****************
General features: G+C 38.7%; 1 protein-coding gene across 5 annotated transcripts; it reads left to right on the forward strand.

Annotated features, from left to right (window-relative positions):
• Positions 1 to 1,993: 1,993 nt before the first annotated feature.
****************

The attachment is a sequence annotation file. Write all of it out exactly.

General features: G+C 38.7%; 1 protein-coding gene across 5 annotated transcripts; it reads left to right on the forward strand.

Annotated features, from left to right (window-relative positions):
• Positions 1 to 1,993: 1,993 nt before the first annotated feature.